Big (and small) girls do (and should) cry
As a Headteacher of an all-girls school, and a father of girls myself, I see the whole range of emotions that children go through – happiness and joy from discovering new things or playing with friends, to inevitable sadness when they graze a knee or have an upset.
I have also heard many parents trying to stop their kids crying, myself included, as it is the natural thing for a parent to want to do. When we first become parents it can, at times, feel like your child will never stop crying as this is their first form of communication. The first scream-crying marathons because your baby is hungry, tired, needs a nappy change, needs winding, needs a hug etc. can feel like they will never end and, as a result, we do all we can to placate them and see smiles over tears. For some families this can include driving them to sleep, pushing them out in the buggy in the middle of the night and, of course, often ‘sleeping’ on their bedroom floor…
As a result, it is hard beyond this phase to ever see crying – and sometimes very loud crying, as a good thing. We are conditioned to try and supress our emotions – especially when in public. It is frowned upon to have a child that is crying and ‘making a fuss’ when we venture out – but it is time for us all to accept that crying, actually, can be a good thing for our children and try not to react with anger, but rather try and use empathy, when they do. It is important to not instil in your children that crying is a bad thing.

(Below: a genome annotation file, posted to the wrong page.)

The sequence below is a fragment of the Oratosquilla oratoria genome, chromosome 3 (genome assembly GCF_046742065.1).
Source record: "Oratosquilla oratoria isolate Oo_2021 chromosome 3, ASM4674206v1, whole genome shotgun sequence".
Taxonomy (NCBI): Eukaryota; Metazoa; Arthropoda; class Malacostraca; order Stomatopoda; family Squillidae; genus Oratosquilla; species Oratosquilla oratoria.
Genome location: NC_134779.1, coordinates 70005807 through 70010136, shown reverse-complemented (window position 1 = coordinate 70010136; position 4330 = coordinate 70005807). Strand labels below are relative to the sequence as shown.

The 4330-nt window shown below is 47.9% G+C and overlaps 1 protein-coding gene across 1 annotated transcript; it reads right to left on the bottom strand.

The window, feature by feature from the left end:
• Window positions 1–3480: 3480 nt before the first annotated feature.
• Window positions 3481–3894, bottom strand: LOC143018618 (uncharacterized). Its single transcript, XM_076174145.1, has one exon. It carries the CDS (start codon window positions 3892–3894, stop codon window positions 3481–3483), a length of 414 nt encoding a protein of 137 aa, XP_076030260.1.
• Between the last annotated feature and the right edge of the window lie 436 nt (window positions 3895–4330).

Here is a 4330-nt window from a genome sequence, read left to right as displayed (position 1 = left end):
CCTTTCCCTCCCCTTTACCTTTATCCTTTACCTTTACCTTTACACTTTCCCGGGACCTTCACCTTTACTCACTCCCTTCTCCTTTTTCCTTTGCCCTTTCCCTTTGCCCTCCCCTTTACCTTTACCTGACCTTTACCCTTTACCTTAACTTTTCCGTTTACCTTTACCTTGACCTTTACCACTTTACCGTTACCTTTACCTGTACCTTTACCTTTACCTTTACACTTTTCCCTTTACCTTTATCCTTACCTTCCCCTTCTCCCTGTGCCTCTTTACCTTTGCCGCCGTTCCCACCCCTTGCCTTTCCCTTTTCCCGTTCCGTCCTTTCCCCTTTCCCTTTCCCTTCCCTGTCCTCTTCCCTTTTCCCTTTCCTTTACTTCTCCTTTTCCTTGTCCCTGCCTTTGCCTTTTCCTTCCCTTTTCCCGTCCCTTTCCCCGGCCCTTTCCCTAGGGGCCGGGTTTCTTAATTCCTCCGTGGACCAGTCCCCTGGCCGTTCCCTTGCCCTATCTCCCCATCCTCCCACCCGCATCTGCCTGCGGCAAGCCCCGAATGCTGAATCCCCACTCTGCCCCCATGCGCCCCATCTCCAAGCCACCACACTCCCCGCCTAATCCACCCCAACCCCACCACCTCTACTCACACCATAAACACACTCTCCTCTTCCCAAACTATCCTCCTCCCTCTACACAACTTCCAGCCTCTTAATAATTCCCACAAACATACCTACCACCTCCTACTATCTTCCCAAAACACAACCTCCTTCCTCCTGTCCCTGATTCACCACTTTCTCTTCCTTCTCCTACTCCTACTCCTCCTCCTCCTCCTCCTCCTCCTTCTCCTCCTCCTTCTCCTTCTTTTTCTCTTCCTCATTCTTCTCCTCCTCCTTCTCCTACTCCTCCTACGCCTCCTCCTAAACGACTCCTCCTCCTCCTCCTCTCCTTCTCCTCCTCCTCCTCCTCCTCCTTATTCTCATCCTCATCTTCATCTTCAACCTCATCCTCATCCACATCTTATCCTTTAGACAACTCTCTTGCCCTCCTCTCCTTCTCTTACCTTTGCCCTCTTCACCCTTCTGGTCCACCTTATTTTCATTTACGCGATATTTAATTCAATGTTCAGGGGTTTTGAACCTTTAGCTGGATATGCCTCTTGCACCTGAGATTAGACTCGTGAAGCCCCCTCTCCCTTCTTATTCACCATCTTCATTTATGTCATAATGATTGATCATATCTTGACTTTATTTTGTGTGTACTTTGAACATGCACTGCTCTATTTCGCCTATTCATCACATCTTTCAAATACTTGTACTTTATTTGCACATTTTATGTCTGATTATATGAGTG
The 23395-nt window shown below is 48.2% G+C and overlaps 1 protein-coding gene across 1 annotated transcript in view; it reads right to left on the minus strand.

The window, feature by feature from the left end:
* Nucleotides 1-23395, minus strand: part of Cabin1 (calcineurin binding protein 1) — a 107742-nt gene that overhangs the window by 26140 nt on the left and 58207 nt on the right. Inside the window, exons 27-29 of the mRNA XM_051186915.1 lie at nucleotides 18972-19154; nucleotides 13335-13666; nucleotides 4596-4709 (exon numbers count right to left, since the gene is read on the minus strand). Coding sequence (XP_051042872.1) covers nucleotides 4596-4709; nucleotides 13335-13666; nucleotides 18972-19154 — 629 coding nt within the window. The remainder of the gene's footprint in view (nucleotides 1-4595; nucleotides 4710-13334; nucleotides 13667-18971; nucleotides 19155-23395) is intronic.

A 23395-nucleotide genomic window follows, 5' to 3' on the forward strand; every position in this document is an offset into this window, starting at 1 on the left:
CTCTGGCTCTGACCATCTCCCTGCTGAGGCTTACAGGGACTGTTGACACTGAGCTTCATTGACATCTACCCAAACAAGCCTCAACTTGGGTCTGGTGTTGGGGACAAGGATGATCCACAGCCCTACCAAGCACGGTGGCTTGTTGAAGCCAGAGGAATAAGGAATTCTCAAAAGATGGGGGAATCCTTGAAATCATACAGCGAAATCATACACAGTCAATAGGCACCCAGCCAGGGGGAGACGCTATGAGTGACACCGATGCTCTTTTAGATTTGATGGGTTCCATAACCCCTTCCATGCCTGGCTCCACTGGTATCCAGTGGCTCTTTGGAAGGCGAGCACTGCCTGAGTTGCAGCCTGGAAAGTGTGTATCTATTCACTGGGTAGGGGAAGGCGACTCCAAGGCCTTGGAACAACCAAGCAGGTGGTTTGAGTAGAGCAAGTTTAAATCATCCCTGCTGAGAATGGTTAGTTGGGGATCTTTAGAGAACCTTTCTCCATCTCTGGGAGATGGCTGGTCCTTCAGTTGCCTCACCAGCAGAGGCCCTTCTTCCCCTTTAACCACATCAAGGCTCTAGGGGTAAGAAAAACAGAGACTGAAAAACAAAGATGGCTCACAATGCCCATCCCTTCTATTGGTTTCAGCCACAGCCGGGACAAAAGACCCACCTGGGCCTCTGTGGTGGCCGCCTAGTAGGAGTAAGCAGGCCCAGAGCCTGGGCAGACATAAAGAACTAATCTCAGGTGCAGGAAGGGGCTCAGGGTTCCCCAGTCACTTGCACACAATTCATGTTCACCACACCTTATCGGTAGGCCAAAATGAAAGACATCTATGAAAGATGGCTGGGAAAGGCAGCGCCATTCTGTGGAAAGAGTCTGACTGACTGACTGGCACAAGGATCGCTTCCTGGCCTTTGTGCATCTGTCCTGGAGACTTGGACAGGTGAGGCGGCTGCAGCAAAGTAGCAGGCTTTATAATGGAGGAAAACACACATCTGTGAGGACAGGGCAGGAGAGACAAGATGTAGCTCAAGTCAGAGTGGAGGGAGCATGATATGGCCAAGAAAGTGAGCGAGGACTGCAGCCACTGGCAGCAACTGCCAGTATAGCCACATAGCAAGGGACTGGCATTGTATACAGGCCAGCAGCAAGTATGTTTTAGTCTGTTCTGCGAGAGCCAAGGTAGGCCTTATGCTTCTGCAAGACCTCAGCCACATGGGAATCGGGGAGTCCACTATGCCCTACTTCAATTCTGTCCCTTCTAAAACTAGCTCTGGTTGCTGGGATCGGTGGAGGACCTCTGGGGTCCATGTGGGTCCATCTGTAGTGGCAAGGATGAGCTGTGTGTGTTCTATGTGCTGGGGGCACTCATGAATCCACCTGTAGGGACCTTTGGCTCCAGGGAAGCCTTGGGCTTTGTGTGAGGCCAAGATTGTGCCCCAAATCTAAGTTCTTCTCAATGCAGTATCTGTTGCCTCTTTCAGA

There are many benefits to enabling children to experience negative emotions fully and to cry openly. As Amy Morin, a US-based psychotherapist, explains
“crying is a healthy way to express emotions and children shouldn't be taught to not…one of the reasons adults say sorry when they weep is because they were taught it was bad as a child”.
There is general agreement in the mental health and social work communities about the importance of letting children experience their negative emotions – especially when in a caring presence.
There is also a chemical rationale behind letting our kids cry more. Researchers believe that tears can literally help relieve stress because they are enabling the by-products of cortisol – which is present in all our bodies to keep us ready to fight or flee – to be released to that the body can achieve chemical equilibrium once more. Cortisol can ‘shut down’ our frontal cortex – which is our problem-solving part of our brains, and research has found that tears cried after stress are chemically different from tears that come as a result of a different trigger – e.g. hay fever or tiredness.
Children will feel more relaxed once the tears have been released, and their brains are then able to think clearly once more. By stopping this reaction, we may in fact be creating more emotional problems, or affecting our children’s resilience.
So, what should we doing as parents and educators? Ultimately, I think we need to try, when we can, to not stop them from crying; and to find ways to support them when they are upset. In addition, we should not feel the need to tell them off, bribe them, or feel embarrassed or upset when they do. Sometimes we won’t be able to make them feel better, but just being there for them and supporting them when they do, should help.
If we can we should help guide them to deal with their negative emotions in a healthy way and understand that an emotionally healthy child will, and should, cry.